Since 1982 I've written a newsletter, Running Commentary. A new issue appears here each week, and material is archived.

Sat, 13 Jan 2007 06:06:45 -0500

The Humane Way to Train


(from Iowans on the Run, newsletter of the Iowa Road Runners Club, January 1967; new introduction in RC 657)

Race faster by training slower? Sounds impossible, doesn't it -- too good to be true?

I thought so too until I saw the smashing success that Ed Winrow of the New York Athletic Club has had since slowing down his practice runs.

After 10 years of struggling along in the pack, the 26-year-old Winrow burst into national prominence last year by capturing three National AAu distance titles and racing home among the top 10 in five other championship races.

Sure, I figured, here's another of those supermen who spends all day training fast. But no. When I talked with Winrow at the National 15-kilometer race in St. Paul last September, I discovered that he uses as sensible a method as I've run across.

Here's how Ed explained it: A year ago he dropped speed work completely, in favor of relaxed road running. His weekly mileage totaled no more than 60 to 70 and he seldom attempted to run faster than seven minutes per mile. ("Slow enough to enjoy the scenery," he said.)

Winrow said most of his runs require less than an hour a day. He stretches the distance once a week, clicking off from 13 to 24 miles (in 1-1/2 to three hours).

Yet on this apparently relaxed schedule Winrow's 1966 record was one of the most impressive in national-championships history. His placings in national meets included victories at 25K and 30K, and in the one-hour run (this with the best distance ever recorded in the U.S.).

The five-foot-seven New Yorker's 1966 performances appear even more startling when compared with his record of a year earlier. He lopped 11 minutes from his 1965 fourth-place mark in the 30K. Despite no speed training, Ed was able to lower his two-mile best to just over nine minutes.

A short talk with Winrow inspired me to try this method for myself. After several months of pure distance, I can report that my results haven't be so spectacular.

But I'm sold on the slow-training idea. It's painless, practical, and I've never enjoyed running more. Although the true test of its effectiveness won't come until I begin racing regularly, my few cross-country and road times last fall were quite encouraging.

Actually I stumbled onto slow training a month before meeting Winrow. The combination of a desire to run the Boston Marathon and leg problems resulting from fast training caused me to slow down.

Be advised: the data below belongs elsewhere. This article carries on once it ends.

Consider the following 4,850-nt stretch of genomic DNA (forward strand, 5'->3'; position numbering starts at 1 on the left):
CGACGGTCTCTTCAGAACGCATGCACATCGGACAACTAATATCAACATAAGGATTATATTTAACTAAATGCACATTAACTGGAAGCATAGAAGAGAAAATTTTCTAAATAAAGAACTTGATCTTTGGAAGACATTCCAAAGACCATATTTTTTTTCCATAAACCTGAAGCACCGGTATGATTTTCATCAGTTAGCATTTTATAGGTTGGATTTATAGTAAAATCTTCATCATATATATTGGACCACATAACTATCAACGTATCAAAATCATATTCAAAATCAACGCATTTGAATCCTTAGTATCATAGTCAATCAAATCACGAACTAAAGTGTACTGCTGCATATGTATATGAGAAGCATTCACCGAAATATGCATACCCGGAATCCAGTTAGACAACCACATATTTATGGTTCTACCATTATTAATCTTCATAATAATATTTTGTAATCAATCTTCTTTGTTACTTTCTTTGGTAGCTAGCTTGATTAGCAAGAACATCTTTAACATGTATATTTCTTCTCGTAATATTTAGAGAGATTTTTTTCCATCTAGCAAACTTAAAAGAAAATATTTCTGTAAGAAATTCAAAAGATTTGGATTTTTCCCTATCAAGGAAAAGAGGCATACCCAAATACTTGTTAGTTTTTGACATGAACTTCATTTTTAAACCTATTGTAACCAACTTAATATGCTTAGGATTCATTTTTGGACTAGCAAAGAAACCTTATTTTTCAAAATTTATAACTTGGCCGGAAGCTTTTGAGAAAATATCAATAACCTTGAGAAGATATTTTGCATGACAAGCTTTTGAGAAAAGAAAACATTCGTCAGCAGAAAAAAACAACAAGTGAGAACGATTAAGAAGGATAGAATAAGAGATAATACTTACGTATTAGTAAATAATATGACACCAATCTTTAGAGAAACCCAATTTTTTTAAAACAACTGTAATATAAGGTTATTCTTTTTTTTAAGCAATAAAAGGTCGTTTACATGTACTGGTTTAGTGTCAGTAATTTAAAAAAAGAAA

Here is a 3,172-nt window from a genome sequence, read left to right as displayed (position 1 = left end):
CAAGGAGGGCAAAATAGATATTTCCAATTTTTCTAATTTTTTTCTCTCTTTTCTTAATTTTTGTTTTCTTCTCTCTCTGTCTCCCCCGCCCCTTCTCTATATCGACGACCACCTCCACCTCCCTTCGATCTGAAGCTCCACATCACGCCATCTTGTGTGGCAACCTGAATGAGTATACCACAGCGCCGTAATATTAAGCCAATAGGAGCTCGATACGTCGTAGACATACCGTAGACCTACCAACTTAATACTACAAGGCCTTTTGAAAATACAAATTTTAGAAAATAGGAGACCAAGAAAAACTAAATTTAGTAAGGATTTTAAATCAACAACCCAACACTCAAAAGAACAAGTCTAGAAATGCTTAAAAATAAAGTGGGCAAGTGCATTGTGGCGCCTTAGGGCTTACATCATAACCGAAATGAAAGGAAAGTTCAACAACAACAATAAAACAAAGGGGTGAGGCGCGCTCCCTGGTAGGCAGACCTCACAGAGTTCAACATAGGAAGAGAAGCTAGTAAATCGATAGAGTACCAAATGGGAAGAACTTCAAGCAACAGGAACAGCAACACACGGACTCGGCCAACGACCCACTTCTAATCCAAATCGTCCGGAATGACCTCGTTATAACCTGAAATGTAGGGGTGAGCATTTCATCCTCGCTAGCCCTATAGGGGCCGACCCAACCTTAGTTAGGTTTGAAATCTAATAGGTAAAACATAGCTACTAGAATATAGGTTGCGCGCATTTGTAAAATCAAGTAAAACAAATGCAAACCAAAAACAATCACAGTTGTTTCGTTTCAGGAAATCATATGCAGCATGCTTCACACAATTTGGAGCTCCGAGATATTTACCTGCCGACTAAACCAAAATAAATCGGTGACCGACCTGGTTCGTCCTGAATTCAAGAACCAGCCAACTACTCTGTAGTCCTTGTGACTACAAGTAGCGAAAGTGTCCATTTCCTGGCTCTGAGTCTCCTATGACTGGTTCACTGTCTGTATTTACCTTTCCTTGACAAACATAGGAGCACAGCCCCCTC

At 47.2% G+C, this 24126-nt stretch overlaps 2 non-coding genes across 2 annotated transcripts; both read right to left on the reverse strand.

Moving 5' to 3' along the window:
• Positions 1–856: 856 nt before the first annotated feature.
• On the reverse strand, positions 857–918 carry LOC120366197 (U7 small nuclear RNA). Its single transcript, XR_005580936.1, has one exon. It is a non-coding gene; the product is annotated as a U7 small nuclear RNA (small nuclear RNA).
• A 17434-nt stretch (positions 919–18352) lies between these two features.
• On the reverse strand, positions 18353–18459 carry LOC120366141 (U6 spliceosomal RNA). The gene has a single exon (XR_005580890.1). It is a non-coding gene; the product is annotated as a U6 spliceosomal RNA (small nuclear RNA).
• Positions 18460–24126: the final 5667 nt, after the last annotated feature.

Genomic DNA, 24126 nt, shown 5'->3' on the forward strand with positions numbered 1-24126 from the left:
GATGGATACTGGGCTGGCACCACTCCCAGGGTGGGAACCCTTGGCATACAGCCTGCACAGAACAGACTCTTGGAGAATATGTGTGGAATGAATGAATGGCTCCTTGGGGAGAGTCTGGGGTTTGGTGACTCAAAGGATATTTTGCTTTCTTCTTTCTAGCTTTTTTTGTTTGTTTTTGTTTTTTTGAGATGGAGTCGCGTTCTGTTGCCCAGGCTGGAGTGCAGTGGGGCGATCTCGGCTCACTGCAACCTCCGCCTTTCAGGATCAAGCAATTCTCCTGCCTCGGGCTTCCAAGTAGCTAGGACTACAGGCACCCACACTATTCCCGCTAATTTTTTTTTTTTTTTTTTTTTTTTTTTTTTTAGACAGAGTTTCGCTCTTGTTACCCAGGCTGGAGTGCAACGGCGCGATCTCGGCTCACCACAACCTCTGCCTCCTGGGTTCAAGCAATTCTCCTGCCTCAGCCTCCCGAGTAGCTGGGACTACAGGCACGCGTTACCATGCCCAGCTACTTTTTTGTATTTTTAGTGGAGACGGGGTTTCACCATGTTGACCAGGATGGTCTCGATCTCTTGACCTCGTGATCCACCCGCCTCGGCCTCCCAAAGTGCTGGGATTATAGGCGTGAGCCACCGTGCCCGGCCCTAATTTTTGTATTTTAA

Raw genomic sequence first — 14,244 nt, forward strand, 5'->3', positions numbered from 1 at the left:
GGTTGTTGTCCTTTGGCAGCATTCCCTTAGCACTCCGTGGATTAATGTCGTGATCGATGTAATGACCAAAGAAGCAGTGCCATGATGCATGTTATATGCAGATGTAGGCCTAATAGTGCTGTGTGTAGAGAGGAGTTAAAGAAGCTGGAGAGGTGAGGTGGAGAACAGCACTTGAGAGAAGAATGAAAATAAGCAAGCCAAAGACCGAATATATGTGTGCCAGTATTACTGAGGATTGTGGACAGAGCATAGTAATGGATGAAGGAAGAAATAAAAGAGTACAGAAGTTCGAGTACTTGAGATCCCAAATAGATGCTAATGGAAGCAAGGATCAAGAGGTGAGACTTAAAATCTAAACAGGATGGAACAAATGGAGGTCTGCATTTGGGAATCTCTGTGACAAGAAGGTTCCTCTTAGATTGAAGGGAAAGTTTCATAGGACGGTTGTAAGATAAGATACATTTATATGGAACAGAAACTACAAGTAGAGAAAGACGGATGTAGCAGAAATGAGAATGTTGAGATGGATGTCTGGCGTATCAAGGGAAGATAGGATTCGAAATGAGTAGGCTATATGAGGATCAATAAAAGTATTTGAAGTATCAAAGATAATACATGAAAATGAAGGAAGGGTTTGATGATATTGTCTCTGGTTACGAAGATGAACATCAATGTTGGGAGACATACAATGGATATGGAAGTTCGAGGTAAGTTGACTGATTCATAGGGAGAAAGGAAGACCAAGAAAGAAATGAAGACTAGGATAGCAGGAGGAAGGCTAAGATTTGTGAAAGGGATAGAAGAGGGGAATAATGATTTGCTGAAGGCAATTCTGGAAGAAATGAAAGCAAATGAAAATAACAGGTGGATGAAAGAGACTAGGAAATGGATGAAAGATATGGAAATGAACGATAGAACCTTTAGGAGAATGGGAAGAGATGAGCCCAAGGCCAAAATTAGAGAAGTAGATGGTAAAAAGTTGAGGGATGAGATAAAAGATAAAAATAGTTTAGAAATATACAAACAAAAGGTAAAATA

My training at the time consisted of short (normally one- to five-mile) runs, as fast as possible without actually racing them. By contrast, seven-minute miles seemed ridiculously slow.

The distance didn't pile up as easily as I'd imagined, and I reached only 30 miles the first week. The next two weeks' totals dropped to 27 and 28 before I started adjusting to the slower pace.

From then on, though, the mileage increased weekly with no apparent increase in effort. It has almost doubled since August and gets easier all the time.

Presently I'm running long once a week, the best being 18 miles in a plodding two hours and 16 minutes (about 7:30 pace). The rest of the runs range from five to eight miles (in an hour or less).

This may not sound impressive, but the two-hour mark had long been something of a barrier for me. Before beginning this new training, I'd only gone over two hours twice, ever, and those were huge efforts. Now I'm coasting past two hours nearly every week.

Long Distance Log editor Browning Ross summed up slow training well when he wrote, "Ed Winrow and Tom Osler [a 1965 AAU champion] have the right idea… 1-1/2 to three hours of easy running [on the longest days]. They are fresh when the workout is over instead of bushed the rest of the day. And the leg problems are nil."

Ross added, "In fact, New York runners don't like to train with Winrow. 'He runs too slow,' they contend."

Until the race starts.


As Ed Winrow's racing career wound down, he became a college coach and later a running-group adviser for the New York Road Runners. Tom Osler, mentioned in passing late in this article, became what I've called an "unsung genius" of running writing with his books, Conditioning of Distance Runners and Serious Runner's Handbook. You can read the first of those on Tom's website,

I laugh now at speaking of 7:00 miles as "ridiculously slow" and 7:30s as "plodding." I now know how relative a pace "easy" is. A single mile in the sevens would now feel like a race.

I also learned that the slower training worked for me and others because we raced regularly (this became our speed training). Another reason it work was the relaxed running during the week let us recover between big weekend efforts, which did more for me than big weekly mileage.

Three years after this article appeared, it grew into a booklet with the original name now a subtitle. Long Slow Distance (cover shown here) appears in full on this website:
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